Wednesday, March 28, 2012 |
First aired on The Sunday Edition (25/3/12)
At its core, Kyo Maclear's novel Stray Love is about a lonely boy yearning to belong. The boy, Marcel, is a mixed-race child growing up in London, England, in the racially charged swinging '60s. He has no idea who his parents are. His adoptive father, Oliver, is a peripatetic foreign correspondent who is an inept, if well-meaning, parent. While he disappears to chase stories in conflict zones like Liberia, Angola and Vietnam, Marcel is left in the care of a cast of dramatic and dysfunctional adults, all of whom are strays of one sort or another.
Both Marcel and Oliver live in a swirl of turbulent confusion. Marcel worries constantly about his father, and tries to make sense of a culture that marginalizes him. This is a world well understood by Kyo Maclear, herself the child of two different cultures. Her mother is a Japanese art dealer and painter and her father was a British journalist. You may have heard of him: Michael Maclear was a CBC foreign correspondent and was the first journalist to interview American POWs in Vietnam.
The family structure and experiences in Stray Love may parallel the Maclears', but Kyo cautions readers about trying to draw too many comparisons. "It's not my story," she said. She does, however, feel a strong connection to Marcel because of their shared experience of being a child who didn't quite fit in. "A lot of the emotions do feel very close to me, some of his bewilderment feels accurate to me. I do feel very identified with Marcel."
As for her father's influence over the book, Kyo said that his experiences informed her writing, and his work -- including his book and his documentary series, both titled The Ten Thousand Day War -- was an invaluable resource. In addition to getting the historical facts right, Maclear wanted to give readers an accurate account of what it was like to be a war reporter in Vietnam at that time. "I wanted to connect the story to certain key historical moments but I didn't want it to be too laminated to history," she explained. "So I was wary of telling that story, in a way, because it's overdetermined."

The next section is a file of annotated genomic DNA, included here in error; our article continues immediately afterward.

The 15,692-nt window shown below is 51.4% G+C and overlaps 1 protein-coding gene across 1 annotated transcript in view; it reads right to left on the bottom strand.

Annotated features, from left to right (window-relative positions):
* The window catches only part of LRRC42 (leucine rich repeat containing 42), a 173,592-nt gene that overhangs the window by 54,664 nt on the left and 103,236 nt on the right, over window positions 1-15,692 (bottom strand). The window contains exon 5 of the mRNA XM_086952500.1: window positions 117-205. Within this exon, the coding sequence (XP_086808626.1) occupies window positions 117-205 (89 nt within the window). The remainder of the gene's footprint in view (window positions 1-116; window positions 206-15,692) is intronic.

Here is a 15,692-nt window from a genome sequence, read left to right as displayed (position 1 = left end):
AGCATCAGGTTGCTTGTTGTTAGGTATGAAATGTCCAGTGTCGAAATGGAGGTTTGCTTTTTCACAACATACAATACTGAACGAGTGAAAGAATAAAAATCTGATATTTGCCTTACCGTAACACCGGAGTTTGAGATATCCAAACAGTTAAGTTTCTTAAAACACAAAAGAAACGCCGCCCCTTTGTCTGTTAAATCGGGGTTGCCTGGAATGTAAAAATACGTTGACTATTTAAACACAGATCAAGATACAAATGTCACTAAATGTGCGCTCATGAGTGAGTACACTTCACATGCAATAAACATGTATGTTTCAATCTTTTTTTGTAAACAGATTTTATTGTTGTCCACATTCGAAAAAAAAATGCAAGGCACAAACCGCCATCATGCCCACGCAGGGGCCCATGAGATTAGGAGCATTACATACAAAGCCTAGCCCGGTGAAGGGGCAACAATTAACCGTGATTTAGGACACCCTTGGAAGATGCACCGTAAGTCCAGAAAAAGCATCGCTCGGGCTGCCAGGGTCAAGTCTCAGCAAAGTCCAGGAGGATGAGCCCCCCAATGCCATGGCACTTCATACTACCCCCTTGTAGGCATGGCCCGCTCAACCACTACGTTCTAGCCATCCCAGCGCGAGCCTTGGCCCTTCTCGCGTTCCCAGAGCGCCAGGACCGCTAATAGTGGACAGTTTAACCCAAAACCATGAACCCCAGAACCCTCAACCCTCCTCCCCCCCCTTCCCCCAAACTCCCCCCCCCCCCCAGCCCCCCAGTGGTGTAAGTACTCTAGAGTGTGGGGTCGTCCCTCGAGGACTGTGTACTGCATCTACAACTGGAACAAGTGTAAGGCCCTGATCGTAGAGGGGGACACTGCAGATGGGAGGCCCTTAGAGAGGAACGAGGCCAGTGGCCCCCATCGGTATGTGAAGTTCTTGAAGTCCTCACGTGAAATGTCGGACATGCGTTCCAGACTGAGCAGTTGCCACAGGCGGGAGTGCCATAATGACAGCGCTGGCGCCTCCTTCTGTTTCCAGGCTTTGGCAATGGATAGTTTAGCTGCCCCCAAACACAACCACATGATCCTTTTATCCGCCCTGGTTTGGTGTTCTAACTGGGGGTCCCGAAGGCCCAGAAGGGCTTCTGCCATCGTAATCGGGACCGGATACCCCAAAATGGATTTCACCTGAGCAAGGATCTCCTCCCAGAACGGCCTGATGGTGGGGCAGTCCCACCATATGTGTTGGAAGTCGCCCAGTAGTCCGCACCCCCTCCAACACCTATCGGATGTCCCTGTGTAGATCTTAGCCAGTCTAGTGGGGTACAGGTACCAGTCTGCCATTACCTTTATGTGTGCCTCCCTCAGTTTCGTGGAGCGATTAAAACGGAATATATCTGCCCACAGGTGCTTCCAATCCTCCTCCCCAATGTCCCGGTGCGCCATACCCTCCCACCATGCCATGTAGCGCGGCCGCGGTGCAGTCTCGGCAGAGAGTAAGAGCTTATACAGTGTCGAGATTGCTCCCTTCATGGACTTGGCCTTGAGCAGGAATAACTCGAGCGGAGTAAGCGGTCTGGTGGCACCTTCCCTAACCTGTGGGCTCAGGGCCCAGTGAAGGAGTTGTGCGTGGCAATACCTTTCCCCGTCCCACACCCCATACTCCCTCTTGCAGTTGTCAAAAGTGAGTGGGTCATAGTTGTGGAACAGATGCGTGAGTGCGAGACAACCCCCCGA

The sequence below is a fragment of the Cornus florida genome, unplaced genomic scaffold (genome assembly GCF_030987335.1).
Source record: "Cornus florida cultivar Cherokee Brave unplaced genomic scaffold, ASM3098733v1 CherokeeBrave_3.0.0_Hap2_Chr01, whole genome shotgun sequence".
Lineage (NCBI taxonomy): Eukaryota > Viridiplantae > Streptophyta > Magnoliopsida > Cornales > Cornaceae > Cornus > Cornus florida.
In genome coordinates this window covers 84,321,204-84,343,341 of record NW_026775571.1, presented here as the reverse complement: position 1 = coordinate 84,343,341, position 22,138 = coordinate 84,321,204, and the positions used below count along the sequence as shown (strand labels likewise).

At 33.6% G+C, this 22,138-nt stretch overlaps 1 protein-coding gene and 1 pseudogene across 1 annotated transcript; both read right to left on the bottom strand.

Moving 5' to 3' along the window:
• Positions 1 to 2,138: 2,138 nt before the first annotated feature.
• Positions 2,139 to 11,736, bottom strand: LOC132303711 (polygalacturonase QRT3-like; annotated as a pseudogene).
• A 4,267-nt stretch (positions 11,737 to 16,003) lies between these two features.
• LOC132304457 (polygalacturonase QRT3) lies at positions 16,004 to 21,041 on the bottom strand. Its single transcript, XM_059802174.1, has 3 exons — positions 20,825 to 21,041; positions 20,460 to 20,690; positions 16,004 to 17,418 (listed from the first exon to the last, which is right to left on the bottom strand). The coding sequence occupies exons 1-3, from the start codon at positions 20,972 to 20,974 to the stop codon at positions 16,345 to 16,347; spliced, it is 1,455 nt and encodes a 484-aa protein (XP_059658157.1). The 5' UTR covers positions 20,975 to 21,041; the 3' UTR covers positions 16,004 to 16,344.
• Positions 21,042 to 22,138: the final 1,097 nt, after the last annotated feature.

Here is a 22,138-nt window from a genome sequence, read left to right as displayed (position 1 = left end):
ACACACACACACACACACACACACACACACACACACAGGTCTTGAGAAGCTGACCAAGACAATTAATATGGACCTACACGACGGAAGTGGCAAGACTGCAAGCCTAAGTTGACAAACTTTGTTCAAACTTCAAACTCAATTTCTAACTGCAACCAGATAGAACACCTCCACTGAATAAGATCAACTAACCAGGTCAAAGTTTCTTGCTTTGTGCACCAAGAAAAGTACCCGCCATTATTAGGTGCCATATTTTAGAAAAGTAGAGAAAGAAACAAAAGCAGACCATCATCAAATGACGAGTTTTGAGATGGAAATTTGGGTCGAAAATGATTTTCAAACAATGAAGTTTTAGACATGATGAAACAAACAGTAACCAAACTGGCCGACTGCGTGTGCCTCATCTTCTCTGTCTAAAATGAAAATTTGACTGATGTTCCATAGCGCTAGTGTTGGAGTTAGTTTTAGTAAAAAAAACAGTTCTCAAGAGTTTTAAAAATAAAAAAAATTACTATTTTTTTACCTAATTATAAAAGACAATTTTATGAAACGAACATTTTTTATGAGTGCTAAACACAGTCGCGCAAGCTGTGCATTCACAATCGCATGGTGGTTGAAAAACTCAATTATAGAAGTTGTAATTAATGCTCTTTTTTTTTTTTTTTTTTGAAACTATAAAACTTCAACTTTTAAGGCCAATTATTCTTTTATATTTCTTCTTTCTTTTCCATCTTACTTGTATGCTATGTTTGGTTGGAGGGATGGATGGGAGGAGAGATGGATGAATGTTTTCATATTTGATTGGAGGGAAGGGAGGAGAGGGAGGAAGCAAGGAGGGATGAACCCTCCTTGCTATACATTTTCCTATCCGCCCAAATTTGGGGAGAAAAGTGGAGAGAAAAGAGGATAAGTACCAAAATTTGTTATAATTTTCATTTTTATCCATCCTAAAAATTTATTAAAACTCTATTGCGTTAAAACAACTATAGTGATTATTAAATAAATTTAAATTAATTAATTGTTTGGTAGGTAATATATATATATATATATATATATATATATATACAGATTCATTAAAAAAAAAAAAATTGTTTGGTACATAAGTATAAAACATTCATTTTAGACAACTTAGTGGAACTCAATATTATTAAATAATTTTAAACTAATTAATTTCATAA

So why tell a story so close to her own family's in the first place? Vietnam has been a strong presence in Kyo's life from before she was even born. "I grew up an only child and Vietnam always felt like a sibling to me," she said. "It was a place that had stolen my father's heart." In fact, her father was in Vietnam when he learned that his wife was pregnant, on the same day he had witnessed American raids on civilians near the Vietnam border. Michael later called that memorable day "a day of horror and happiness."
As a result, Kyo simply couldn't escape Vietnam. It was as much a part of her family as her mother's art and her father's job. But Kyo sees writing as her way of working through things, and so it makes sense that Vietnam would play such a prominent role in her first novel. "Writing a novel is a way of bottling up my thoughts and feelings and ideas and examining them and then I let them go," she said. "It's kind of cathartic in a way."
Kyo feels her place between two different cultures has raised a lot of issues and emotions for her to work through in her writing. But, with two children's books and a novel under her belt, she's come to appreciate her struggles. "It makes you very aware," she said. "it's a good place for a writer to be, on the outside looking in."